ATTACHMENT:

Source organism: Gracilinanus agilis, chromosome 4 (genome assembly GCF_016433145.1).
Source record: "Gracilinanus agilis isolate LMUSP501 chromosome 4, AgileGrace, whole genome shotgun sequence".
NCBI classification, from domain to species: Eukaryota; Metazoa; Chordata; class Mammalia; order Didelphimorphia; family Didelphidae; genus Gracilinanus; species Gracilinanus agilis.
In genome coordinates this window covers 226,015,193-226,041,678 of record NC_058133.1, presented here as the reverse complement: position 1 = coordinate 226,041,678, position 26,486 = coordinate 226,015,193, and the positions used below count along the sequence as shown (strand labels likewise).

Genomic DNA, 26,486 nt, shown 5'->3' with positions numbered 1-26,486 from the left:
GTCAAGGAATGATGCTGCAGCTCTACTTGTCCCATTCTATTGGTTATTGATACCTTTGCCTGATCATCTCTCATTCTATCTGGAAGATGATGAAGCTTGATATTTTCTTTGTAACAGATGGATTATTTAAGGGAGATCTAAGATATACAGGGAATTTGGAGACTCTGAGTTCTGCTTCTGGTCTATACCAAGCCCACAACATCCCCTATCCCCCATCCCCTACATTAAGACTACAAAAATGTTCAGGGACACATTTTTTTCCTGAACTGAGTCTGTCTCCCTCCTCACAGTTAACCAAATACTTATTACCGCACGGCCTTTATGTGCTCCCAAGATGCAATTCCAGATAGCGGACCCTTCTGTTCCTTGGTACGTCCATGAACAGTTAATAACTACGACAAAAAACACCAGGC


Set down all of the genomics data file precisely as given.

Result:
Source organism: Gracilinanus agilis, chromosome 4 (genome assembly GCF_016433145.1).
Source record: "Gracilinanus agilis isolate LMUSP501 chromosome 4, AgileGrace, whole genome shotgun sequence".
NCBI classification, from domain to species: Eukaryota; Metazoa; Chordata; class Mammalia; order Didelphimorphia; family Didelphidae; genus Gracilinanus; species Gracilinanus agilis.
In genome coordinates this window covers 226,015,193-226,041,678 of record NC_058133.1, presented here as the reverse complement: position 1 = coordinate 226,041,678, position 26,486 = coordinate 226,015,193, and the positions used below count along the sequence as shown (strand labels likewise).

Genomic DNA, 26,486 nt, shown 5'->3' with positions numbered 1-26,486 from the left:
GTCAAGGAATGATGCTGCAGCTCTACTTGTCCCATTCTATTGGTTATTGATACCTTTGCCTGATCATCTCTCATTCTATCTGGAAGATGATGAAGCTTGATATTTTCTTTGTAACAGATGGATTATTTAAGGGAGATCTAAGATATACAGGGAATTTGGAGACTCTGAGTTCTGCTTCTGGTCTATACCAAGCCCACAACATCCCCTATCCCCCATCCCCTACATTAAGACTACAAAAATGTTCAGGGACACATTTTTTTCCTGAACTGAGTCTGTCTCCCTCCTCACAGTTAACCAAATACTTATTACCGCACGGCCTTTATGTGCTCCCAAGATGCAATTCCAGATAGCGGACCCTTCTGTTCCTTGGTACGTCCATGAACAGTTAATAACTACGACAAAAAACACCAGGC